Type of residential property: Condominium

A condominium, or condo, is a larger sized complex consisting of multiple singular units. Every unit is individually owned.

These are not to be confused with an apartment that one would rent. However, it is possible to rent your condo to someone, assuming the homeowner’s association or bylaws allow for that.

When considering whether a condo is a good fit, it’s important to note that anything beyond the condo is shared community space. This includes stairwells, sidewalks and any exterior area.

This shared community space thing is both a blessing and a curse.

For example, because owners typically make monthly payments for general upkeep of the property, this means that someone else is responsible for mowing the lawn in summer and shoveling the sidewalks in the winter. That’s definitely a blessing.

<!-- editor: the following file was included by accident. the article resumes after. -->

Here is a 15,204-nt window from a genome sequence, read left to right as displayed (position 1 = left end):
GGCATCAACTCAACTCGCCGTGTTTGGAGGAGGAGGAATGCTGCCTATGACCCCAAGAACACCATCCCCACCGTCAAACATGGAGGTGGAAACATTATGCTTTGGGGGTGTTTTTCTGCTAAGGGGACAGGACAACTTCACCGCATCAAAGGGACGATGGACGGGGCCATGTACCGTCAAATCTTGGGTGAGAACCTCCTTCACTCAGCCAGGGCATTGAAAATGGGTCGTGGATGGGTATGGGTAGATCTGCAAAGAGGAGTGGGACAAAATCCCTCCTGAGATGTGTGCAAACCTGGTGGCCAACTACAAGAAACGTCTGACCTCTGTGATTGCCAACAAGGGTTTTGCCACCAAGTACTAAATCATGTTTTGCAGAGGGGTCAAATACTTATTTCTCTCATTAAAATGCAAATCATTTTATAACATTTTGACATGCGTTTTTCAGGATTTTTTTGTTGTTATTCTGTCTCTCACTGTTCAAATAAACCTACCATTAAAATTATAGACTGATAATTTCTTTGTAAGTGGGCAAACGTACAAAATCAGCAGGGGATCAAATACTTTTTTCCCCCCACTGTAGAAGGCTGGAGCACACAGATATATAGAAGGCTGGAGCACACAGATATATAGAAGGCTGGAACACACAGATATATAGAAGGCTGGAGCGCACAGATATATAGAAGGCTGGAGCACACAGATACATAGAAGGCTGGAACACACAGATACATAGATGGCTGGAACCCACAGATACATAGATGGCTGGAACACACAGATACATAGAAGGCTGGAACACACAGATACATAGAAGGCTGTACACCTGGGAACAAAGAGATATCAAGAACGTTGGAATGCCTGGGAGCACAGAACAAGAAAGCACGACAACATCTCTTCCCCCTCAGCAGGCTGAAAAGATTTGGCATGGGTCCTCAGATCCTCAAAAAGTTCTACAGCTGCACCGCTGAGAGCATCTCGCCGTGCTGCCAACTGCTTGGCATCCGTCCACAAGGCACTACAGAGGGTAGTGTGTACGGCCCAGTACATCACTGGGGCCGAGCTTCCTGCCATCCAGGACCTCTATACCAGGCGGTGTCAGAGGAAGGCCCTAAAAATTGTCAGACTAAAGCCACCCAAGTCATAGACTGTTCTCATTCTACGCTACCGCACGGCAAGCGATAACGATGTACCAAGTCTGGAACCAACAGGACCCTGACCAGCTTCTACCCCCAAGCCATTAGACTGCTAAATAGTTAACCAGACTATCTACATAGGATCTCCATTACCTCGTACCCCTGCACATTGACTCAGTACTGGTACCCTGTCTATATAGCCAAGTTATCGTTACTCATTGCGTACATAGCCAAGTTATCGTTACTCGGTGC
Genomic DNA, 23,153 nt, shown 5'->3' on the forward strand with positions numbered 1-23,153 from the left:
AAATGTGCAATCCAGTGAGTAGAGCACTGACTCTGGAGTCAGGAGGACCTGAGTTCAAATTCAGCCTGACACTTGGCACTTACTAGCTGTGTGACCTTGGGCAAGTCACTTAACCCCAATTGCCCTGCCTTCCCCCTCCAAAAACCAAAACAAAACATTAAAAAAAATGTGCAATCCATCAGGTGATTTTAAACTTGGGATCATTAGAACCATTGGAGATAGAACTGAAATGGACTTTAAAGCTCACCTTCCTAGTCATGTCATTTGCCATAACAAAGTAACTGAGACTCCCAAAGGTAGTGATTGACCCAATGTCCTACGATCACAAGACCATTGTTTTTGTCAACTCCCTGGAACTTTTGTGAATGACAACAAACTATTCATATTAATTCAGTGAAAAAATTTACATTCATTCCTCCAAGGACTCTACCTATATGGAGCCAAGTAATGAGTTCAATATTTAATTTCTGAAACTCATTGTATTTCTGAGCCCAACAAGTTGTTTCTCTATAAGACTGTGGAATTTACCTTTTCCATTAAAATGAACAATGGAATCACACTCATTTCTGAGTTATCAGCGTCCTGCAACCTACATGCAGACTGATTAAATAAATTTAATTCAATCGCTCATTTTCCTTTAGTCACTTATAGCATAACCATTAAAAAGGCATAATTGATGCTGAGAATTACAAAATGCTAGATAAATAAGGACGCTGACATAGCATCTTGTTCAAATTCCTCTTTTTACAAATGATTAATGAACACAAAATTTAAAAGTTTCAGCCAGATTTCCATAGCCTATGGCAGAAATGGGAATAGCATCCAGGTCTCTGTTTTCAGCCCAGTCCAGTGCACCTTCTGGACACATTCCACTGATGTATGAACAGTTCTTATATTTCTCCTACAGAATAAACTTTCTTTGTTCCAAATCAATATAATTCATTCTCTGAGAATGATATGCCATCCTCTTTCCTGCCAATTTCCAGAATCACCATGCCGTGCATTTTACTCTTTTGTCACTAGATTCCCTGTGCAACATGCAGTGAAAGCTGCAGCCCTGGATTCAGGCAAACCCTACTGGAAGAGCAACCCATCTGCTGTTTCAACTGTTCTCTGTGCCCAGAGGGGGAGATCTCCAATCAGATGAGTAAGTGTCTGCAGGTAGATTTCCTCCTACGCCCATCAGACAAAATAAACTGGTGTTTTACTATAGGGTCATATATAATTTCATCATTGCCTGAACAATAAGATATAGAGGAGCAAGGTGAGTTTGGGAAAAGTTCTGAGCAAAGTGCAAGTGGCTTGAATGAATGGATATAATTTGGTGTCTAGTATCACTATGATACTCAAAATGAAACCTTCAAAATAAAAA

However, there is also the curse. For instance, if you own dogs and want to put up a fence for them, you may not have the right to do that. Also, you are responsible for maintenance and repairs inside your four walls.

Type of residential property: Multi-family home

Not to be confused with single-family homes, multif-amily homes are buildings with more than one living space on the property. A common example of a multi-family home would be an apartment complex, due to the fact that it houses multiple residents at once.

These properties are commonly scouted out by investors intending to rent out individual units for families. Although these properties are generally a larger investment than your typical home, they allow for substantial monetary gain. This allows for easier financing and perhaps a much quicker return on investment.

Type of homes: Single-family house